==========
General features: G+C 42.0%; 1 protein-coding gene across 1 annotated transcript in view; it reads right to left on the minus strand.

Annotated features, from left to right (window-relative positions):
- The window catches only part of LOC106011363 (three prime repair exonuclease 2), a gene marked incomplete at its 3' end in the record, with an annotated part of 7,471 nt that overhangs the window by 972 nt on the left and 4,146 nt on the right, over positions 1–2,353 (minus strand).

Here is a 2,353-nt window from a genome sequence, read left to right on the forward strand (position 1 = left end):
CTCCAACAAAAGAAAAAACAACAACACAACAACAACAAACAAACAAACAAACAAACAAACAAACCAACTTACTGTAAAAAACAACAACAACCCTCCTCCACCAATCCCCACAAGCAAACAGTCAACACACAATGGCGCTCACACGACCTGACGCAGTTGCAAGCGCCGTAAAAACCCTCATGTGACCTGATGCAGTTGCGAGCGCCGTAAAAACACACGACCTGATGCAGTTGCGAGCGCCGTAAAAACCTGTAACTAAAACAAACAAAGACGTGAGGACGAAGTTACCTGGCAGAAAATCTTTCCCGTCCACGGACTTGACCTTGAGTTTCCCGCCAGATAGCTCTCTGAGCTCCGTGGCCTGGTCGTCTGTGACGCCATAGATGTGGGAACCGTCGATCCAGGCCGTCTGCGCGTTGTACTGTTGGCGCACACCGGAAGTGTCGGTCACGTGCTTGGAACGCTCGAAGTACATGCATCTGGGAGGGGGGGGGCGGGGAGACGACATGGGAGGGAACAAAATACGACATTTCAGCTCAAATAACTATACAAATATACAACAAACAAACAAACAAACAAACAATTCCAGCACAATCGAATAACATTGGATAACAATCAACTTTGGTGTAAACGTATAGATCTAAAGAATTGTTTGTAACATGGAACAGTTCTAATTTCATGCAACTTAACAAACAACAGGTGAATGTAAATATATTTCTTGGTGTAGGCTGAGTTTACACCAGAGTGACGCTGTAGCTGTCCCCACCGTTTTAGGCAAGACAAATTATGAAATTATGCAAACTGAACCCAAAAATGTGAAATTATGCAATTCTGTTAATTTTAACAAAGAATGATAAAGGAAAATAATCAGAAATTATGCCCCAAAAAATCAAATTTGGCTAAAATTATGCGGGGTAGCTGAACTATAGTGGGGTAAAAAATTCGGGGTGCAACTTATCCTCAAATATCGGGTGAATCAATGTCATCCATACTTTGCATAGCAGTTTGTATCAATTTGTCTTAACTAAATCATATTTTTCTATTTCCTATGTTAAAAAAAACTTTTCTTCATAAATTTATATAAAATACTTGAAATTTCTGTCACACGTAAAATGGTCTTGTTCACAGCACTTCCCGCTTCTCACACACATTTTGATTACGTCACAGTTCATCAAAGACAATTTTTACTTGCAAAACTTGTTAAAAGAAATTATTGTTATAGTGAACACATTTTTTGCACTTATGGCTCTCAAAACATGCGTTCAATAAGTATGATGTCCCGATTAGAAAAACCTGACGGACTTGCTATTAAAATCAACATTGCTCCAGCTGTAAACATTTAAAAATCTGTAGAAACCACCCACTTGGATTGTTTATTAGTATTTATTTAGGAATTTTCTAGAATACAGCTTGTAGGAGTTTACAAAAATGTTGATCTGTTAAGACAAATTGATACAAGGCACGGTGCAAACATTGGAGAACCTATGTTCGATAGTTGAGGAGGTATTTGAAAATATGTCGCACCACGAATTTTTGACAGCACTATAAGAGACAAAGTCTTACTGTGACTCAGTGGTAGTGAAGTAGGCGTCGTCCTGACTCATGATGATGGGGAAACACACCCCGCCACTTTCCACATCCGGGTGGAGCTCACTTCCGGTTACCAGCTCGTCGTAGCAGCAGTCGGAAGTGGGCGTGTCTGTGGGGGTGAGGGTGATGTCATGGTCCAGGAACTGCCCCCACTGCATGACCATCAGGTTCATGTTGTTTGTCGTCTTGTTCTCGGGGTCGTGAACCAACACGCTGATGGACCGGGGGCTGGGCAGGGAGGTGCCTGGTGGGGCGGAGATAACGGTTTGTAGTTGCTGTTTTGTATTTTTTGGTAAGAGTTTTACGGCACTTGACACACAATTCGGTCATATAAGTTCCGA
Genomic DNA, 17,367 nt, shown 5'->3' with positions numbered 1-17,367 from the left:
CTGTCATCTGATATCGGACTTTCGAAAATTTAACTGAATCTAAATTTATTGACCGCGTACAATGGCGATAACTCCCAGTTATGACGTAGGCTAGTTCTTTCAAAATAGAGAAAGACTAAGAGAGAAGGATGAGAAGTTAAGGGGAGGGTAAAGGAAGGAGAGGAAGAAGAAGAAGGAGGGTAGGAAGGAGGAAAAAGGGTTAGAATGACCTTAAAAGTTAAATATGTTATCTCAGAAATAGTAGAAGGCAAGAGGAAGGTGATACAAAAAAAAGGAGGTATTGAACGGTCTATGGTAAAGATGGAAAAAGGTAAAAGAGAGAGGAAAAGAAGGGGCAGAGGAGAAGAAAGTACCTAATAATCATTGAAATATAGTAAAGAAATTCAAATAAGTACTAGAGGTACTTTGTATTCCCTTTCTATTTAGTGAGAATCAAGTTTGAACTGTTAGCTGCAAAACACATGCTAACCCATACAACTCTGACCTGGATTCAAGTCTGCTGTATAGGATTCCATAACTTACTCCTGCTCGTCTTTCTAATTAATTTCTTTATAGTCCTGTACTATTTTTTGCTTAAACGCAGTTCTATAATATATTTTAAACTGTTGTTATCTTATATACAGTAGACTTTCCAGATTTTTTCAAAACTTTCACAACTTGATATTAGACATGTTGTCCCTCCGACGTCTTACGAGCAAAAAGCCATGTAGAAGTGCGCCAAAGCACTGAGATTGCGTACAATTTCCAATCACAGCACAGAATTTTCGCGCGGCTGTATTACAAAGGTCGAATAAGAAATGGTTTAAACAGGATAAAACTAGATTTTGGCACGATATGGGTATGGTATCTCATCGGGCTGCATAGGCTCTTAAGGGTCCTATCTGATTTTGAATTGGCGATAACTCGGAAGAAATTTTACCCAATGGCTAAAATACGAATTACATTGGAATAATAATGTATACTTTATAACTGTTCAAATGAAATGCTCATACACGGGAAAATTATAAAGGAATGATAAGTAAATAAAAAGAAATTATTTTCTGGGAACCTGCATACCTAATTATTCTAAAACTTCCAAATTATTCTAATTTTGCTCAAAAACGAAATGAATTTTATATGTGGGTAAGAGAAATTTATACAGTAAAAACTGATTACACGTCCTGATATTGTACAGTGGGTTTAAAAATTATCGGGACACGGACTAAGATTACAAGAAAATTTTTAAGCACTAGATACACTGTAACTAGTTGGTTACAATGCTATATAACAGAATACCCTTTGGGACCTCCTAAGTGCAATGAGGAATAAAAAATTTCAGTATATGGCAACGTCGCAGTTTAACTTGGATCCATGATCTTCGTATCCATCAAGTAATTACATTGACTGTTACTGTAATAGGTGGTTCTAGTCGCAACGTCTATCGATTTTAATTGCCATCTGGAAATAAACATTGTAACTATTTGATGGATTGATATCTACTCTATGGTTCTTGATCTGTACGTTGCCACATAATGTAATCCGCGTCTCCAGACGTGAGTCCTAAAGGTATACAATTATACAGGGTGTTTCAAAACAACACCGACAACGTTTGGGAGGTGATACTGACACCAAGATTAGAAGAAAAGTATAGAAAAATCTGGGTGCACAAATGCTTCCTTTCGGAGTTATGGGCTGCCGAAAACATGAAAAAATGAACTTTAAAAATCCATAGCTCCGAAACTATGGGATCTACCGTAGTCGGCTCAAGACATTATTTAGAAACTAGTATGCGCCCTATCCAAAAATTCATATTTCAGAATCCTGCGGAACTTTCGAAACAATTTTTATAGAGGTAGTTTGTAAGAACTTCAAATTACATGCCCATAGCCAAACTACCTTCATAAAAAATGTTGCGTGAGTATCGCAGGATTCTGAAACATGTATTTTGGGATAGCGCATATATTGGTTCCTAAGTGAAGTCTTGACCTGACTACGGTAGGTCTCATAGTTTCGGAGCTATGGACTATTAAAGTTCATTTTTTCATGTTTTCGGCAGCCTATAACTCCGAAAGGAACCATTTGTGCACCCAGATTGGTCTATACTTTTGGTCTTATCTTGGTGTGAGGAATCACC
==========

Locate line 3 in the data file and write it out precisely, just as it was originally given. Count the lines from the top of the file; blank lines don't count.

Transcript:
- The window catches only part of LOC106011363 (three prime repair exonuclease 2), a gene marked incomplete at its 3' end in the record, with an annotated part of 7,471 nt that overhangs the window by 972 nt on the left and 4,146 nt on the right, over positions 1–2,353 (minus strand).